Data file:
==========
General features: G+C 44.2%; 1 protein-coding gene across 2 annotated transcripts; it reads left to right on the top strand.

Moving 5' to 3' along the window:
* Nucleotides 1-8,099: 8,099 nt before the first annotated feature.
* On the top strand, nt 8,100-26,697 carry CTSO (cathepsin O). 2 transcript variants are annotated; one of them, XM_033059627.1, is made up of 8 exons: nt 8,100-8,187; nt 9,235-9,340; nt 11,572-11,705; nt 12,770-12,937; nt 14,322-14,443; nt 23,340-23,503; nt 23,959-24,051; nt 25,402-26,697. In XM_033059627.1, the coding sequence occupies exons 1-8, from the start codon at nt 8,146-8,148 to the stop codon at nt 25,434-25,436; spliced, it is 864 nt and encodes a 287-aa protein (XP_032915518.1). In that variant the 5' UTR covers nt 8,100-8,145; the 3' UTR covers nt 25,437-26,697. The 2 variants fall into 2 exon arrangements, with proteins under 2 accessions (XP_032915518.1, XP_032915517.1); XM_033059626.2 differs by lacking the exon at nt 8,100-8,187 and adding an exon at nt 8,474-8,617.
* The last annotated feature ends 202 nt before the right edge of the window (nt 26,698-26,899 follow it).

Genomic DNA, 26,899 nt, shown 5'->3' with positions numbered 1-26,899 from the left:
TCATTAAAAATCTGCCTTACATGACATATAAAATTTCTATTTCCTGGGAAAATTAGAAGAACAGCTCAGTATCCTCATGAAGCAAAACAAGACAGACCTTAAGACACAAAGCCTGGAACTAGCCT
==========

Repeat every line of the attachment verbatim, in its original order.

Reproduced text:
General features: G+C 44.2%; 1 protein-coding gene across 2 annotated transcripts; it reads left to right on the top strand.

Moving 5' to 3' along the window:
* Nucleotides 1-8,099: 8,099 nt before the first annotated feature.
* On the top strand, nt 8,100-26,697 carry CTSO (cathepsin O). 2 transcript variants are annotated; one of them, XM_033059627.1, is made up of 8 exons: nt 8,100-8,187; nt 9,235-9,340; nt 11,572-11,705; nt 12,770-12,937; nt 14,322-14,443; nt 23,340-23,503; nt 23,959-24,051; nt 25,402-26,697. In XM_033059627.1, the coding sequence occupies exons 1-8, from the start codon at nt 8,146-8,148 to the stop codon at nt 25,434-25,436; spliced, it is 864 nt and encodes a 287-aa protein (XP_032915518.1). In that variant the 5' UTR covers nt 8,100-8,145; the 3' UTR covers nt 25,437-26,697. The 2 variants fall into 2 exon arrangements, with proteins under 2 accessions (XP_032915518.1, XP_032915517.1); XM_033059626.2 differs by lacking the exon at nt 8,100-8,187 and adding an exon at nt 8,474-8,617.
* The last annotated feature ends 202 nt before the right edge of the window (nt 26,698-26,899 follow it).

Genomic DNA, 26,899 nt, shown 5'->3' with positions numbered 1-26,899 from the left:
TCATTAAAAATCTGCCTTACATGACATATAAAATTTCTATTTCCTGGGAAAATTAGAAGAACAGCTCAGTATCCTCATGAAGCAAAACAAGACAGACCTTAAGACACAAAGCCTGGAACTAGCCT